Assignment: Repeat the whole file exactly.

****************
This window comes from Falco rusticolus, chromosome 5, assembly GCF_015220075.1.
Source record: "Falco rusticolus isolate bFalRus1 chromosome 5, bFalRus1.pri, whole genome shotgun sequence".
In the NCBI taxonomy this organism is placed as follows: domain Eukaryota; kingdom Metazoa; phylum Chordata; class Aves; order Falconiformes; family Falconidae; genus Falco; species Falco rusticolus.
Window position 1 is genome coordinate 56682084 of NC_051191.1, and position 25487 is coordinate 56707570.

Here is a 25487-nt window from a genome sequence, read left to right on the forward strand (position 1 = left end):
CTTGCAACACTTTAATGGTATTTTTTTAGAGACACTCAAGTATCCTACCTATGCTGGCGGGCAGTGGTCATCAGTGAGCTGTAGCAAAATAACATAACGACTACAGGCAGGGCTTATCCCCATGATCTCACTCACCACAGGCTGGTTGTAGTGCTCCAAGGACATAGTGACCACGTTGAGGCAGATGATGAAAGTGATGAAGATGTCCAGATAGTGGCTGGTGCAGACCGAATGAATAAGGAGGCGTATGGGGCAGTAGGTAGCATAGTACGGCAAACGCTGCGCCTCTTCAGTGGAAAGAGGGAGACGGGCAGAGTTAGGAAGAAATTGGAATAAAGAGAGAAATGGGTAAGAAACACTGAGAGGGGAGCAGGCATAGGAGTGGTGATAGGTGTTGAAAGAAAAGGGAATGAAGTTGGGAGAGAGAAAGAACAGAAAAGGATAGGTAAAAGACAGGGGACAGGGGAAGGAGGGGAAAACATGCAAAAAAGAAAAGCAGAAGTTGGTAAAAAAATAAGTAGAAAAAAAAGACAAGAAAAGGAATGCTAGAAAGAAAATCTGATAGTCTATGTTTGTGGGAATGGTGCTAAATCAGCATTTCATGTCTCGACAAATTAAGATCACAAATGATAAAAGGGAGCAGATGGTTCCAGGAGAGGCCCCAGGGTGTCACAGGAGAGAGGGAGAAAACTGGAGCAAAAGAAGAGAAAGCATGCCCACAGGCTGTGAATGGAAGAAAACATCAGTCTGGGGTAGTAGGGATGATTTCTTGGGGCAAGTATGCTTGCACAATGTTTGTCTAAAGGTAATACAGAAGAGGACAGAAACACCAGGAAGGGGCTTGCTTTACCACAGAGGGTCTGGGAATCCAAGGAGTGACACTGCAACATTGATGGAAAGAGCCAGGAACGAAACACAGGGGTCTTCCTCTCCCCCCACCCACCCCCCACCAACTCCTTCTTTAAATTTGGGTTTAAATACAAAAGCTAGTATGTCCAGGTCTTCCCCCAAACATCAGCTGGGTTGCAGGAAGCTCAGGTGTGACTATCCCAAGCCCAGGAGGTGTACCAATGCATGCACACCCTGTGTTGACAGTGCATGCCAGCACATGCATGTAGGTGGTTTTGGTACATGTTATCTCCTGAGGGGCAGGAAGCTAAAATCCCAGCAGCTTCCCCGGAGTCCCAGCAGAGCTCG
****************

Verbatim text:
This window comes from Falco rusticolus, chromosome 5, assembly GCF_015220075.1.
Source record: "Falco rusticolus isolate bFalRus1 chromosome 5, bFalRus1.pri, whole genome shotgun sequence".
In the NCBI taxonomy this organism is placed as follows: domain Eukaryota; kingdom Metazoa; phylum Chordata; class Aves; order Falconiformes; family Falconidae; genus Falco; species Falco rusticolus.
Window position 1 is genome coordinate 56682084 of NC_051191.1, and position 25487 is coordinate 56707570.

Here is a 25487-nt window from a genome sequence, read left to right on the forward strand (position 1 = left end):
CTTGCAACACTTTAATGGTATTTTTTTAGAGACACTCAAGTATCCTACCTATGCTGGCGGGCAGTGGTCATCAGTGAGCTGTAGCAAAATAACATAACGACTACAGGCAGGGCTTATCCCCATGATCTCACTCACCACAGGCTGGTTGTAGTGCTCCAAGGACATAGTGACCACGTTGAGGCAGATGATGAAAGTGATGAAGATGTCCAGATAGTGGCTGGTGCAGACCGAATGAATAAGGAGGCGTATGGGGCAGTAGGTAGCATAGTACGGCAAACGCTGCGCCTCTTCAGTGGAAAGAGGGAGACGGGCAGAGTTAGGAAGAAATTGGAATAAAGAGAGAAATGGGTAAGAAACACTGAGAGGGGAGCAGGCATAGGAGTGGTGATAGGTGTTGAAAGAAAAGGGAATGAAGTTGGGAGAGAGAAAGAACAGAAAAGGATAGGTAAAAGACAGGGGACAGGGGAAGGAGGGGAAAACATGCAAAAAAGAAAAGCAGAAGTTGGTAAAAAAATAAGTAGAAAAAAAAGACAAGAAAAGGAATGCTAGAAAGAAAATCTGATAGTCTATGTTTGTGGGAATGGTGCTAAATCAGCATTTCATGTCTCGACAAATTAAGATCACAAATGATAAAAGGGAGCAGATGGTTCCAGGAGAGGCCCCAGGGTGTCACAGGAGAGAGGGAGAAAACTGGAGCAAAAGAAGAGAAAGCATGCCCACAGGCTGTGAATGGAAGAAAACATCAGTCTGGGGTAGTAGGGATGATTTCTTGGGGCAAGTATGCTTGCACAATGTTTGTCTAAAGGTAATACAGAAGAGGACAGAAACACCAGGAAGGGGCTTGCTTTACCACAGAGGGTCTGGGAATCCAAGGAGTGACACTGCAACATTGATGGAAAGAGCCAGGAACGAAACACAGGGGTCTTCCTCTCCCCCCACCCACCCCCCACCAACTCCTTCTTTAAATTTGGGTTTAAATACAAAAGCTAGTATGTCCAGGTCTTCCCCCAAACATCAGCTGGGTTGCAGGAAGCTCAGGTGTGACTATCCCAAGCCCAGGAGGTGTACCAATGCATGCACACCCTGTGTTGACAGTGCATGCCAGCACATGCATGTAGGTGGTTTTGGTACATGTTATCTCCTGAGGGGCAGGAAGCTAAAATCCCAGCAGCTTCCCCGGAGTCCCAGCAGAGCTCG